Effective Supplier Quality Management


Vurpillat, R.J.   (1986, ASQC)   Brown & Root U.S.A., Inc., Houston, TX

40th Annual Quality Congress, May 1986, Anaheim, CA    Vol. 40    No. 0
QICID: 3210    May 1986    pp. 392-396
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Article Abstract

Any organization which embarks on a program to cut costs and improve profits by improving the quality of production is doomed to failure unless that program includes control of purchased items and the suppliers. This paper will describe one company's program to improve the quality of purchased goods and services on a world-wide scale to the point where everything can be "removed from the box" and put to use with absolute confidence that it meets the requirements under which it was ordered that those requirements satisfied the needs of the eventual product.

The overall quality process is described as are the benefits anticipated to be derived from it.

Supplier Quality Management as instituted involves the solution of problems that are both internal and external to the purchasing or user organization. Although the internal problems can be many, three of the universal ones are (1) number of suppliers, (2) improper or ambiguous requirements, and (3) poor communication. The cause of these problems is usually some way related to lack of awareness, inadequate planning, poor education, all of which are magnified by - again- poor communications. Externally - the problems the purchaser or user sees are late delivery, products that don't meet requirements, and excessive cost.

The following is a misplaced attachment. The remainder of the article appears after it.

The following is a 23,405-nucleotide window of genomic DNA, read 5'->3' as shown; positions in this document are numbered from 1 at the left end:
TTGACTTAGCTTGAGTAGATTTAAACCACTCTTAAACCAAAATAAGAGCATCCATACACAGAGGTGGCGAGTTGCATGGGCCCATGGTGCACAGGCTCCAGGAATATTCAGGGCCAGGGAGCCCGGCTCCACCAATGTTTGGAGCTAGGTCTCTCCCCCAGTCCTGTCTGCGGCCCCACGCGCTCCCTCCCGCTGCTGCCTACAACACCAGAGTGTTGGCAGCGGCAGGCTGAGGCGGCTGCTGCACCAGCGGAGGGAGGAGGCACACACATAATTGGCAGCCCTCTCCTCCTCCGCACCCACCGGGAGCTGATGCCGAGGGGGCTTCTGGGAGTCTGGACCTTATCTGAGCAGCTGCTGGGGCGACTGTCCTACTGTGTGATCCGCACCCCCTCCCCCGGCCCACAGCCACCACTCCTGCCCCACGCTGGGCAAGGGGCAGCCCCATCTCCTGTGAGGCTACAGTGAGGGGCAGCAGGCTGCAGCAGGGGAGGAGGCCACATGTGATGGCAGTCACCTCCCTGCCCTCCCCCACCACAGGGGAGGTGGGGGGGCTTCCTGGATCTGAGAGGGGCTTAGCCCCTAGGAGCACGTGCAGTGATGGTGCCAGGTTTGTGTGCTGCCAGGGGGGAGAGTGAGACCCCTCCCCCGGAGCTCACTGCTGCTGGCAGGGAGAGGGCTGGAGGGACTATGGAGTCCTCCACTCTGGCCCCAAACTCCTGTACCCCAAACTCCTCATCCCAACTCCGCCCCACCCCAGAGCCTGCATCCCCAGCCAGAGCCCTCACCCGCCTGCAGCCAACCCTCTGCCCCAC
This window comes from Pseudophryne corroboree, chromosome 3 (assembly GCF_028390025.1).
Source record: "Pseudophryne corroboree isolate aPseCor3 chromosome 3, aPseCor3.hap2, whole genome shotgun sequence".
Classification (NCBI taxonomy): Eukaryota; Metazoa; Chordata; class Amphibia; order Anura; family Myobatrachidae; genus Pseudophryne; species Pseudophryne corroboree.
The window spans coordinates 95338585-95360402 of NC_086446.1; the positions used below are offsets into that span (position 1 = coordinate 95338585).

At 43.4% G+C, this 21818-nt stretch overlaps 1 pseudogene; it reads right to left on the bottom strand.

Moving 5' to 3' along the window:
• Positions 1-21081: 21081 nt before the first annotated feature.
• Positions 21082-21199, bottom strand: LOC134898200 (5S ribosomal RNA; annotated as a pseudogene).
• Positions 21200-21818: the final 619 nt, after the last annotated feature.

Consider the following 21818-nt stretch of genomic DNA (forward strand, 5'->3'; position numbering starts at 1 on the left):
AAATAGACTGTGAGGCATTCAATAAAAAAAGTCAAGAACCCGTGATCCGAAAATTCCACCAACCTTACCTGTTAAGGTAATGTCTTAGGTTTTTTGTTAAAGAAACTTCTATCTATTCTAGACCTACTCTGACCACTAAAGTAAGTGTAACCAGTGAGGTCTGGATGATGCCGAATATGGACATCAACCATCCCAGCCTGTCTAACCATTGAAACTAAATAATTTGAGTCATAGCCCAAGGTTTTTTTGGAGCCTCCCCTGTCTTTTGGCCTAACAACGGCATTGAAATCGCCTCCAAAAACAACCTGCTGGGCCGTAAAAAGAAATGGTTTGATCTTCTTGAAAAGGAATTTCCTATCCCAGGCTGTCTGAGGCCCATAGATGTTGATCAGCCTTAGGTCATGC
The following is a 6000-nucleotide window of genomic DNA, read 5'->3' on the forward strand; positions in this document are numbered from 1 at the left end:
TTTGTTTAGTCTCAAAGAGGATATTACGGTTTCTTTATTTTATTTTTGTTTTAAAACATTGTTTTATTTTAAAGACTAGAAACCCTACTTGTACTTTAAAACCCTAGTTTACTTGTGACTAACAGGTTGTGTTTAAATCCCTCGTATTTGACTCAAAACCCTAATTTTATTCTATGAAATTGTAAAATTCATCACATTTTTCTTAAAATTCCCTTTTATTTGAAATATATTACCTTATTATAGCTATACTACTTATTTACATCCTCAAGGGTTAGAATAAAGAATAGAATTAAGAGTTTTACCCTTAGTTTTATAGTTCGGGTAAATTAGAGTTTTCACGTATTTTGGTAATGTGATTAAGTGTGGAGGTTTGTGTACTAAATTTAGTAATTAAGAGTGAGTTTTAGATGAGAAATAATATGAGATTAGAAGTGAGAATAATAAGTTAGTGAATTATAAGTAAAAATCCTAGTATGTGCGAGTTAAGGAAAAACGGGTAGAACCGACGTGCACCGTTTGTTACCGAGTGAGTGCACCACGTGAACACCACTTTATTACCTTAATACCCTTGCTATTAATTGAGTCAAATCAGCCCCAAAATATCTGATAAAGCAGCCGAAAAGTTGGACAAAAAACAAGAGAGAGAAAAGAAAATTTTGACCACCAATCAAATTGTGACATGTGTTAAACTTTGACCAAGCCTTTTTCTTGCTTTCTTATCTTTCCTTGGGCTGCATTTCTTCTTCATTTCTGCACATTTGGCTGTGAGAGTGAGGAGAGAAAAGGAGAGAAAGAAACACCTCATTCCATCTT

The process whereby these problems are resolved to the benefit of everyone involved starts with a management willing to dedicate support, personnel, money, and hard work.

The solution to the problems of the supplier - customer relationship will result in mutual trust, mutual respect, and mutual benefits.

Finally it can be seen from improving the process involving manufacturers, fabricators, contractors, and the purchaser-user that most every action has a customer supplier relationship; e.g., a boss (the customer) requesting work from a subordinate (the supplier), and the inner actions involved in the process can be used with equal benefits there too.



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